Origins of Modern Education
DOI link for Origins of Modern Education
Origins of Modern Education book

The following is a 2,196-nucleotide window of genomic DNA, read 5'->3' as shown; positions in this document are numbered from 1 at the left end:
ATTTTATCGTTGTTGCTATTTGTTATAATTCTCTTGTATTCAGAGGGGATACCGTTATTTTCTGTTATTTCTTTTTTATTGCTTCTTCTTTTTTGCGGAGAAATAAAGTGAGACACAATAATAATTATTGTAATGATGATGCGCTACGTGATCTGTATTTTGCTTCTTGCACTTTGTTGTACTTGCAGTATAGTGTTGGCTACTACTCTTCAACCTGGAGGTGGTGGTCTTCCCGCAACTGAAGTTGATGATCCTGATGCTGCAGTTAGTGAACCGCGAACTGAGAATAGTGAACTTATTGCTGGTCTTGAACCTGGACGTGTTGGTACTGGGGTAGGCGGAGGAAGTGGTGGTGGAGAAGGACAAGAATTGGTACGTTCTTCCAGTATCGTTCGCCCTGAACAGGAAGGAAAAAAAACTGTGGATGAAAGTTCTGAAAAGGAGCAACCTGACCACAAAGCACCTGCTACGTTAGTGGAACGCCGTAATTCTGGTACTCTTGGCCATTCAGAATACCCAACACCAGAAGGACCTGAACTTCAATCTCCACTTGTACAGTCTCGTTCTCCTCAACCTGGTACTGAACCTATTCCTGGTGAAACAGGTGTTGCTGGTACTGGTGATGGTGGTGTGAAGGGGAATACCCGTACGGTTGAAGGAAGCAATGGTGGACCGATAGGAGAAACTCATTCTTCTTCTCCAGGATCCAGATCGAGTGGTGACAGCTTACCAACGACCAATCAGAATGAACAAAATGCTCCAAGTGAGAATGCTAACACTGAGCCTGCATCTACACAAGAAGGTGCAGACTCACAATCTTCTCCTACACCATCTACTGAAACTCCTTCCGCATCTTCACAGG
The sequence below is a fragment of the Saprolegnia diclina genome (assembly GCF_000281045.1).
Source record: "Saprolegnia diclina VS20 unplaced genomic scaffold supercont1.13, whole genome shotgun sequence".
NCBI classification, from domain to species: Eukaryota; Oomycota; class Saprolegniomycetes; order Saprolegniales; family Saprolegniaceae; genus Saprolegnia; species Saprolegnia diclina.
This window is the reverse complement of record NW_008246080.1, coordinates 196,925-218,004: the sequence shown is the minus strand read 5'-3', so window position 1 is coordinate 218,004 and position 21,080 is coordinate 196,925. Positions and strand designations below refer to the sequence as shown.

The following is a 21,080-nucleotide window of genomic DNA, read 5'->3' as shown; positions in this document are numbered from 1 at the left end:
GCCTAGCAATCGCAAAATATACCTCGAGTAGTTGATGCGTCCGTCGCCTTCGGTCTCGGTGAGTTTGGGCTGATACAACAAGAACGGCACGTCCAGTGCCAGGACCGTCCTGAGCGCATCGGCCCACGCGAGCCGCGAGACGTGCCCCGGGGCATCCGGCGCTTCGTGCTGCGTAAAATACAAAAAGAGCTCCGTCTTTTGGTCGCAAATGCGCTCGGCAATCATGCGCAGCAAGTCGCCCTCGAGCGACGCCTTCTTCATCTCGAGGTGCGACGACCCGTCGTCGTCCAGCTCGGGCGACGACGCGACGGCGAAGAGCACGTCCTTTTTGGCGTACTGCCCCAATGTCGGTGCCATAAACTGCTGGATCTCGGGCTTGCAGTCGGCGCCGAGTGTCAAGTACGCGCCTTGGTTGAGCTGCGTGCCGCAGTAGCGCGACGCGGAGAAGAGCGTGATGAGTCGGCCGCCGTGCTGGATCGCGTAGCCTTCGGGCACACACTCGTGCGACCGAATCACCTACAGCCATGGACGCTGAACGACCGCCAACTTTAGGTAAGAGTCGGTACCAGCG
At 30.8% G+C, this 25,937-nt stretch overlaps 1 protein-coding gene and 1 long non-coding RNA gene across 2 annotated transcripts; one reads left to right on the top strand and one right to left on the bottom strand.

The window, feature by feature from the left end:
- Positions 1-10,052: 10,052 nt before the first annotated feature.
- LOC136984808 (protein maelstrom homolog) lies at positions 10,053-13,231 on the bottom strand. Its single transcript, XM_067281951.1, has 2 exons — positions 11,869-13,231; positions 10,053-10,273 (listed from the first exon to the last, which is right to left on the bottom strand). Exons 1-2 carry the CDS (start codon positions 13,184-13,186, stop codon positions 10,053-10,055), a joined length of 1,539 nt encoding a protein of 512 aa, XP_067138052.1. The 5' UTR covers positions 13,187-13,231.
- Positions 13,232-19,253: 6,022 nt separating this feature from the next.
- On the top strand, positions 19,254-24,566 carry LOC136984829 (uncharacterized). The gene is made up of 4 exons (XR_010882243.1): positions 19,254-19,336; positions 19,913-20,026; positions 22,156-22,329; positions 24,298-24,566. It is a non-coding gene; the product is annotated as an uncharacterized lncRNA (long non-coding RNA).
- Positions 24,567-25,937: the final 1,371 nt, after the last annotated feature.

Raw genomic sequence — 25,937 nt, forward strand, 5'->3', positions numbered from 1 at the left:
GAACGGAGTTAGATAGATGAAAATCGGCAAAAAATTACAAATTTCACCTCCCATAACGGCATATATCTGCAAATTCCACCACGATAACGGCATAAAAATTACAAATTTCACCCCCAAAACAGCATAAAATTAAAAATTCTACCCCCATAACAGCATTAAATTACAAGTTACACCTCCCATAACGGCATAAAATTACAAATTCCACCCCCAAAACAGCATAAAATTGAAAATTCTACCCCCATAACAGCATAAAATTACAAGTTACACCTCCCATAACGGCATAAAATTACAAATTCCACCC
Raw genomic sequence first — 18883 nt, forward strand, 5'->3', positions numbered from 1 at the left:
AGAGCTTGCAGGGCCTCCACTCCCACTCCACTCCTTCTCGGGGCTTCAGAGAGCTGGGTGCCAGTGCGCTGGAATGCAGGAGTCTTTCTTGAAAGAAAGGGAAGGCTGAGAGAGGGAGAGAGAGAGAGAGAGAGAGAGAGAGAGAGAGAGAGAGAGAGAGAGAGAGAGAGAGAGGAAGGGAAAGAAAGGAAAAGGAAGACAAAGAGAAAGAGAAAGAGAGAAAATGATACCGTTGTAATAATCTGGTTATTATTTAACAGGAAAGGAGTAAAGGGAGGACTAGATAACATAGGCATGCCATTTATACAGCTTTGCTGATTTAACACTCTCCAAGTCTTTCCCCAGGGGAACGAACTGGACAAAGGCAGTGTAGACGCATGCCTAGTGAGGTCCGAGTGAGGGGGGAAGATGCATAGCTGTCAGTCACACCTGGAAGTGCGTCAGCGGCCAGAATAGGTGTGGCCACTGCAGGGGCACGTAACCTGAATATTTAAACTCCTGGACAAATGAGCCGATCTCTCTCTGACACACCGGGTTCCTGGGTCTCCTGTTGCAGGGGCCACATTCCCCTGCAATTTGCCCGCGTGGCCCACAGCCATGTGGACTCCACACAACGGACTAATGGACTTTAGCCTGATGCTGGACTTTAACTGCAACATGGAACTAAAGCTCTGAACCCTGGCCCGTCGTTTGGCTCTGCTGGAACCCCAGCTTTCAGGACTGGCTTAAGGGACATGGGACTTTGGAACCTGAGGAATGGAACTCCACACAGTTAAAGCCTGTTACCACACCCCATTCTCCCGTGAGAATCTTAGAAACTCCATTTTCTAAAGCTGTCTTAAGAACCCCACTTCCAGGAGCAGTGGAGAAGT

Once general opinion, even in the Labour Party, turned against comprehensive schools, it became possible to concentrate upon the most fundamental of reforms, that is, upon the all-round improvement of grammar schools. Above all they needed more money, more money to retain their best scholars, and more money for the teachers. Full employment and larger wages, fostering higher aspirations, made lower-class parents able and anxious to get better education for their children, and the 1944 Act helped by making secondary schools free. The learning wage and the universalization of university scholarships followed upon a change in the attitude of the State to spending on education, which itself reflected growing recognition that investment in brains is much more rewarding than investment in property. The movement for comprehensive schools did more than threaten standards in the grammar schools. The success of the education reforms depended upon continuous growth in the efficiency of selection methods.